Once in a while, we come across games that transcend their medium, that do more than “just” entertain us … While Life is Strange asks us to just relax and do nothing for a few minutes once in a while (and does so in the game itself, too) or Red Dead Redemption makes us see the dying West and the end of an age through John Marston’s embittered and wisened eyes, Deus Ex: Mankind Divided puts the finger in the festering wound of our era – discrimination.
When Eastern Europeans get attacked in Britain after the Brexit disaster, when black people get killed by cops in the US, when islamophobia is running rampant across the world and right-wing hatred rears its ugly head once more, Mankind Divided dares to tell a story of segregation, discrimination and fear-mongering exactly at the right time.
Even more so, while the game shows discrimination openly, you’ll get to experience it yourself throughout the game up to a point where you start hating every asshole shouting “clank” at you, that cop shouting at you to not take the “naturals'” carriage or every time you have to present your papers to show you have the right to be where you are despite being an augmented sub-human “hanzer”.
In fact, the title Mankind Divided sums up today’s world perfectly, a world where division, suspicion and prejudice reign and split societies and peoples, fuelled by hate-filled diatribes in too many tabloids reaching far too many people. Just like in the game – you can read newspapers from the opposing ends of the spectrum, you find propaganda from all sides lying around and you feel the tensions between rich and poor, between freedom and security, between the cold truth and comforting lies.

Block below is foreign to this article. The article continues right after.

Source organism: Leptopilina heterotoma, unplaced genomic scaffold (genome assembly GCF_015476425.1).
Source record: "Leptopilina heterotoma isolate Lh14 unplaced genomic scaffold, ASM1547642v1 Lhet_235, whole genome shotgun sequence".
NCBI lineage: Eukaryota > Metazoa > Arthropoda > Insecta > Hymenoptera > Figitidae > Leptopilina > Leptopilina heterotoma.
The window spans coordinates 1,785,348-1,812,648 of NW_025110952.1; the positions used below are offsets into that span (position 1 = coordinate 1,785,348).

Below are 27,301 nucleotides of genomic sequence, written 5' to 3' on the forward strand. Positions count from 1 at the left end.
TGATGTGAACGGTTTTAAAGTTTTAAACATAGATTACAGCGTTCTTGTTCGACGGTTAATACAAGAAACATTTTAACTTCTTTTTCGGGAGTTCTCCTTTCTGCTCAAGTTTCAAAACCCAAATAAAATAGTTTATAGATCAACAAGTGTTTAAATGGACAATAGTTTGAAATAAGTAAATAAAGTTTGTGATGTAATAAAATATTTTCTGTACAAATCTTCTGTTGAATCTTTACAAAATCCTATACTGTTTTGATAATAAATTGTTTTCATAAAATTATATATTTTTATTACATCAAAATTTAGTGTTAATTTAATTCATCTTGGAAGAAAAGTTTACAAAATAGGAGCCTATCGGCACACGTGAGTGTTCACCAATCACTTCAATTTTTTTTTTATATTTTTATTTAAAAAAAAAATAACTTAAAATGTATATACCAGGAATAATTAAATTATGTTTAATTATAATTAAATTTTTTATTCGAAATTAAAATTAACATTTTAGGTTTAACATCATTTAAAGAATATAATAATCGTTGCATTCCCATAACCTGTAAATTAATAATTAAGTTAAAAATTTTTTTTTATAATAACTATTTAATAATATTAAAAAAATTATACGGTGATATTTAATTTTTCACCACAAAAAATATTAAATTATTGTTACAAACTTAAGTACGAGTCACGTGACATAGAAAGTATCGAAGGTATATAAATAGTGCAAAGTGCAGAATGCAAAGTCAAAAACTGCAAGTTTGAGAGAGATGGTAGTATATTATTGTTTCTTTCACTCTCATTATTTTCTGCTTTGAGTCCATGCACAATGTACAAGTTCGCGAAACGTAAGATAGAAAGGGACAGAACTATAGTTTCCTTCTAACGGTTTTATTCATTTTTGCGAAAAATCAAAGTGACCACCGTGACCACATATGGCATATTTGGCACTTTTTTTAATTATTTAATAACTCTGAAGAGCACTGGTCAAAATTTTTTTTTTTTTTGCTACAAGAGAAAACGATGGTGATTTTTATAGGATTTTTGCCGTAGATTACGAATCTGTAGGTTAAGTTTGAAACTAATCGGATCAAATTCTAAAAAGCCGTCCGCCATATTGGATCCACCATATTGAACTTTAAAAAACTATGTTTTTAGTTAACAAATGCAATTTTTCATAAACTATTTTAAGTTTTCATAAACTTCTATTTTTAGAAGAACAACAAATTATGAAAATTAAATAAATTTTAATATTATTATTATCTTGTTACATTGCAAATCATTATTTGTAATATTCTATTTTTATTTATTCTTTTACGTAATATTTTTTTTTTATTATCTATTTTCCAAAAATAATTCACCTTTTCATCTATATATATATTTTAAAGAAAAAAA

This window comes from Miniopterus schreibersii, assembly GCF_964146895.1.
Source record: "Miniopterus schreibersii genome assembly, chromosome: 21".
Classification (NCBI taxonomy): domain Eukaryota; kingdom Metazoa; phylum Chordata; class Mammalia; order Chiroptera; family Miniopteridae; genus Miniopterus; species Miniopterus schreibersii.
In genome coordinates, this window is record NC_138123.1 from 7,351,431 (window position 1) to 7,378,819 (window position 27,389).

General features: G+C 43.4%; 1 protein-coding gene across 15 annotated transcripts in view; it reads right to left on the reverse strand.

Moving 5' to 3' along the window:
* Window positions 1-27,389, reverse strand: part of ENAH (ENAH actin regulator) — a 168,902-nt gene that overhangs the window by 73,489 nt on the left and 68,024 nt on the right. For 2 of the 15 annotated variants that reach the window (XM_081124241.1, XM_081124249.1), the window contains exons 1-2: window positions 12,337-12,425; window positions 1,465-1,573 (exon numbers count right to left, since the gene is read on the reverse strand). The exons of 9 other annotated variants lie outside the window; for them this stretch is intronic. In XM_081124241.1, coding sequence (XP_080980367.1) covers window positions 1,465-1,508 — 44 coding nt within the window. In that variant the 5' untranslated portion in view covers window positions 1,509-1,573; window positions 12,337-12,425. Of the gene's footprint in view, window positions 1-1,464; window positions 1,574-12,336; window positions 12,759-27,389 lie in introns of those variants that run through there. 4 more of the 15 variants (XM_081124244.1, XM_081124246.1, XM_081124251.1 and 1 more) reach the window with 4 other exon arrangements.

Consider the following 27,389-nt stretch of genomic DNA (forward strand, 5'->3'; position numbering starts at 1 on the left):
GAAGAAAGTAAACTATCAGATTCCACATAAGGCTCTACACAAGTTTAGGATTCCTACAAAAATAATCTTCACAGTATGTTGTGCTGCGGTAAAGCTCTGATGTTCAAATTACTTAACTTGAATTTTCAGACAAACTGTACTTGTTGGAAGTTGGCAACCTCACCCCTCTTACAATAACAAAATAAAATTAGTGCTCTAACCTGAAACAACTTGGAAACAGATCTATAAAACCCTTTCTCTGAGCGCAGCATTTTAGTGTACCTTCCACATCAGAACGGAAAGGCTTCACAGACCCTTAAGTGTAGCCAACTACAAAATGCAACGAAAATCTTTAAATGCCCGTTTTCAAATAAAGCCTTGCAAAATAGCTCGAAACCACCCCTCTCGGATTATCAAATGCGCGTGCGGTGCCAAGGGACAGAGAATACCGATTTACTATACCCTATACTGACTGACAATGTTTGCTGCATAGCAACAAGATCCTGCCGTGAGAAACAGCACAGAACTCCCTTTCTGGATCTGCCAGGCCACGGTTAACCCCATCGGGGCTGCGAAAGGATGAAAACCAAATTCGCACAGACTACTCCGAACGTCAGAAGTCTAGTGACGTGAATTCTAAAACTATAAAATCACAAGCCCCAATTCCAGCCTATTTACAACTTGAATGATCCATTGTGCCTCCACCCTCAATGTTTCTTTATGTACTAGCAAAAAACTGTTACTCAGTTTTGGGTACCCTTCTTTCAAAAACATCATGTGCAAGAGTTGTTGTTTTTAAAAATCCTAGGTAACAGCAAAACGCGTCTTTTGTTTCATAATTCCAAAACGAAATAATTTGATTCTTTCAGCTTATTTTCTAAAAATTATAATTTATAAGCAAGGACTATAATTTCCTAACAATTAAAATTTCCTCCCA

A key moment of Mankind Divided is when you transit from the open word-ish streets of Prague to the linear corridor of Golem City – a perfect way of using gameplay to establish the experiences and the hardship of the “human waste” in the ghetto where rampant police violence and lawless gangs both thrive without consequences.
Where the game excels is not painting everything in black and white – there are augmented terrorists, some cops are actually just looking for the greater good with bad methods, and making all information available to everyone might involve risks as well. The world of Deus Ex has always tried to be morally grey, and Mankind Divided has nailed this even better than Human Revolution – not necessarily through missions or objectives, although it can be seen there as well, but rather covertly by listening to conversations, during conversations, reading e-books, papers and mails.
Mankind Divided follows the footsteps of GTA V by transporting dark themes of our reality into a game, although there a key differences – while the sun-kissed San Andreas is a garish, bright and satirical take on capitalism and the rotting American Dream, Prague’s dystopian vision shows a bleak world of oppression and decay. While GTA is a tale of utter amorality in a hopeless and corrupted world of mass stupidity and pretty much character is nothing but a massive bodily orifice of your choosing, Deus Ex is a world of morals with a twist, as a seemingly good deed potentially leads to disaster. But both games reach their greatest narrative height not in their storylines (they both are arguably not the strongest stories of their series), but rather in portraying worlds where behind .
Rabidgames muses: It’s a shame that when we talk about progress in video games, we’re mostly talking about shiny graphics, screen resolutions or processing power. Hardly do we ever read about narrative heights, deep stories or new ways how games can tackle serious matters. It’s a shame, but maybe it’s the strange thought that games should be only fun without us having to think, or maybe it’s also the fact we’re not used to games tackling serious issues.
Whatever the reason, we should laud games such as This War of Mine or Spec Ops: The Line, we should discuss the undertones of games like Deus Ex instead – if we’re instead in the medium evolving into more than a mere pastime. This decision is up to each of us, and we can decide with our wallet if we want another stupid patriotic shooter or a different game that challenges not only our hands and eyes, but also the brain.